Tasmanian Irrigation said it has secured $2.5 million in state government funding to help finance its Energy on Farms Solar Project which will see solar PV arrays of up to 100 kW capacity installed at more than a dozen irrigation pump station sites around the state.
The solar arrays, ranging in size from 25 kW up to 100 kW, will improve the energy efficiency of the pump stations with any surplus power to be fed back into the grid.
Each array will be connected into the existing TasNetworks electricity grid and Tasmanian Irrigation chief executive officer Andrew Kneebone said any revenue generated from that surplus power will be passed on to irrigators by way of reduced water costs.
“Farmers may on average save up to $5 per megalitre as we utilise the sun’s rays to power up to 13 of our irrigation pump stations,” he said.
“This is great news for Tasmanian farmers and another example of Tasmanian Irrigation’s commitment to delivering high-surety irrigation water as efficiently and cost effectively as possible.”
Kneebone said construction on the first of the solar arrays is due to commence in December, with the project expected to be completed by December 2023.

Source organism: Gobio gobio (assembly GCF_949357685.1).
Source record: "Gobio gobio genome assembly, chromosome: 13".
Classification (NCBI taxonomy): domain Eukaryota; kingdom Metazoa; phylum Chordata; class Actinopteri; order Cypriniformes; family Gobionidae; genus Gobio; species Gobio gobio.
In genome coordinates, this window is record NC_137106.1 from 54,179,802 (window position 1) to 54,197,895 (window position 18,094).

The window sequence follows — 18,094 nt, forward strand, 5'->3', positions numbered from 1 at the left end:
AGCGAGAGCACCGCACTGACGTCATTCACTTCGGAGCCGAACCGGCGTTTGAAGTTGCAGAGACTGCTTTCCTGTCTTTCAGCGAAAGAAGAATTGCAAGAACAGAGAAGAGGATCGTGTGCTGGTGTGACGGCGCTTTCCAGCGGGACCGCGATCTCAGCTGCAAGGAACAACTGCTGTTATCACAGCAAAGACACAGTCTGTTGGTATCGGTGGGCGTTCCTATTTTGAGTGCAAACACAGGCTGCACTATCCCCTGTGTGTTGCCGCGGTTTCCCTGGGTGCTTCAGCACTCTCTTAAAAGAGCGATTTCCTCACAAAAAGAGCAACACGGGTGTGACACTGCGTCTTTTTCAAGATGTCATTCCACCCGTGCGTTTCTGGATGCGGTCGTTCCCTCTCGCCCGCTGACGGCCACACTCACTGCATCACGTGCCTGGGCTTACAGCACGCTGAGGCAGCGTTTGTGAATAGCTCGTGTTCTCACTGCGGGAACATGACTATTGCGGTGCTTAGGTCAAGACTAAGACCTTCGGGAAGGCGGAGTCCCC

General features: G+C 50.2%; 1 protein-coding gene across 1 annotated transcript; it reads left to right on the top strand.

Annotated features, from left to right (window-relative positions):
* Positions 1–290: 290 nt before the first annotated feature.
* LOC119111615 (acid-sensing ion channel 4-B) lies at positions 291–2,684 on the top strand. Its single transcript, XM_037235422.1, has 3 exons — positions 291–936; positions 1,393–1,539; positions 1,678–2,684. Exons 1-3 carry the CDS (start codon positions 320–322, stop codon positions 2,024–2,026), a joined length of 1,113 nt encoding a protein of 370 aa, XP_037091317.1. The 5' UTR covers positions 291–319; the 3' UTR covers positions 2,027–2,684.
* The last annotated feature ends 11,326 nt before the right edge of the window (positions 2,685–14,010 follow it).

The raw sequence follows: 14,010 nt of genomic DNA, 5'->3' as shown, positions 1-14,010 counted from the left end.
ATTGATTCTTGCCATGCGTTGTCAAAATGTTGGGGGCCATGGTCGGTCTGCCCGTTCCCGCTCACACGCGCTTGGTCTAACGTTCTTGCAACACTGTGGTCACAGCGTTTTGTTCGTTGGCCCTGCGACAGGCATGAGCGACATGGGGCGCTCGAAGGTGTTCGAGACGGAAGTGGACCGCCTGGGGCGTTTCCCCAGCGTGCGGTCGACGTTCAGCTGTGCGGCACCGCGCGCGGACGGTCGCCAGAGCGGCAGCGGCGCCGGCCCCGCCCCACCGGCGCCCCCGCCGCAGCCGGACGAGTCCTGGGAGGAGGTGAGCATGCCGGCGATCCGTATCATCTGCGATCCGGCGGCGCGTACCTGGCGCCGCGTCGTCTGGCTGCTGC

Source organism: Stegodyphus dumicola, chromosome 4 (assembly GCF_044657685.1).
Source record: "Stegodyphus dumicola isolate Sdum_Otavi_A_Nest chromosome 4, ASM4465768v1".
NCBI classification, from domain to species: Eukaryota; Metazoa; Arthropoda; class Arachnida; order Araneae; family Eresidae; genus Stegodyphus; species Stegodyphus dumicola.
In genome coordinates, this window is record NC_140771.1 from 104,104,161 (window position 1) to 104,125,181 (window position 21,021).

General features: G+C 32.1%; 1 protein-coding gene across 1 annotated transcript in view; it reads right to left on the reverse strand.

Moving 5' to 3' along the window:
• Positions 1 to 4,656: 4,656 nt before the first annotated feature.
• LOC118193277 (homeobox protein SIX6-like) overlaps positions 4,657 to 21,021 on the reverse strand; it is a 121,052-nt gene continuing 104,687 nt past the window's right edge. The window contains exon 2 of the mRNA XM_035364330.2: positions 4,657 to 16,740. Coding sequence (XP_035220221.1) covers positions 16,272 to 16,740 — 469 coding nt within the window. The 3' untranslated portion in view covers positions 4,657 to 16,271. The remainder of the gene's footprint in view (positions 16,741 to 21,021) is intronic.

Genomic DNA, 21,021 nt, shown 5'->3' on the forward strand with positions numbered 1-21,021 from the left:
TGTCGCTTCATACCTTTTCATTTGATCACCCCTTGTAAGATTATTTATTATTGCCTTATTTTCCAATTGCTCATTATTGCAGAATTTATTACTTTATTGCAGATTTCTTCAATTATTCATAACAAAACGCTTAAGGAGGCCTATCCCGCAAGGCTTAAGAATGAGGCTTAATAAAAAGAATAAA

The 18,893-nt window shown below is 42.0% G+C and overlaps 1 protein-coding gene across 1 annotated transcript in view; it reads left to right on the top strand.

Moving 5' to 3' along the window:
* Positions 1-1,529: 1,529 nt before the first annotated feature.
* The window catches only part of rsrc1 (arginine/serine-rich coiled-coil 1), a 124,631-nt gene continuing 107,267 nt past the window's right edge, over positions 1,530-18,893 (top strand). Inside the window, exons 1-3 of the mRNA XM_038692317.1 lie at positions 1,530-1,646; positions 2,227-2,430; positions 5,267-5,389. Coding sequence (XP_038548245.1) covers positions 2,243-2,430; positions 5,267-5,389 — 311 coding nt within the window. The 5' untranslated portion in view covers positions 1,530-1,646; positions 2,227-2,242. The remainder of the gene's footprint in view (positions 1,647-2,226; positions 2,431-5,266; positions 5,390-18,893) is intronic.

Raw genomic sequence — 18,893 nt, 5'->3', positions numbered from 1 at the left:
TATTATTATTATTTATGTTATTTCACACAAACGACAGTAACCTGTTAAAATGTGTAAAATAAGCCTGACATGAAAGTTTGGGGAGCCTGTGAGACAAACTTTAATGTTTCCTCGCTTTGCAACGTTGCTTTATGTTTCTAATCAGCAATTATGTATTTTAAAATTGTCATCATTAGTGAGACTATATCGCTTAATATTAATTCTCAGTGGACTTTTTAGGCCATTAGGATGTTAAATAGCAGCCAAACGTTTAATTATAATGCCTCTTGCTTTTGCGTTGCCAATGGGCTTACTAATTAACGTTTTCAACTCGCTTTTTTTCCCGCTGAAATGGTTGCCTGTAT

The government-backed project is a boost for PV in Tasmania which trails all other states and territories in the solar stakes. Tasmania has achieved its 100% renewable energy but that is thanks primarily to the island’s wind and hydro-electricity projects with solar still in its infancy in the state.
Figures provided by the government reveal that about 44,000 homes and businesses in Tasmania have solar systems, which is about 18% of the state’s households – well short of the more than 30% national penetration rate. The island state is also yet to welcome its first operational utility-scale solar farms but there has been a flurry of activity in the space in recent months.
Brisbane-based Line Hydrogen recently announced plans to establish a green hydrogen production facility at Bell Bay in Tasmania’s north, saying it plans to source the electricity for its plant from Climate Capital’s planned 5 MW solar farm in nearby George Town.
While both the solar farm and the hydrogen plant are still in the planning stages, Line Hydrogen says it expects to break ground on the project by mid-year and is targeting first production on January 31, 2023.
Another aspiring green hydrogen manufacturer, Countrywide Hydrogen, earlier this month said it has teamed with large-scale solar PV and battery energy storage specialist Wirsol Energy to explore solar-to-hydrogen co-development opportunities in the island state.
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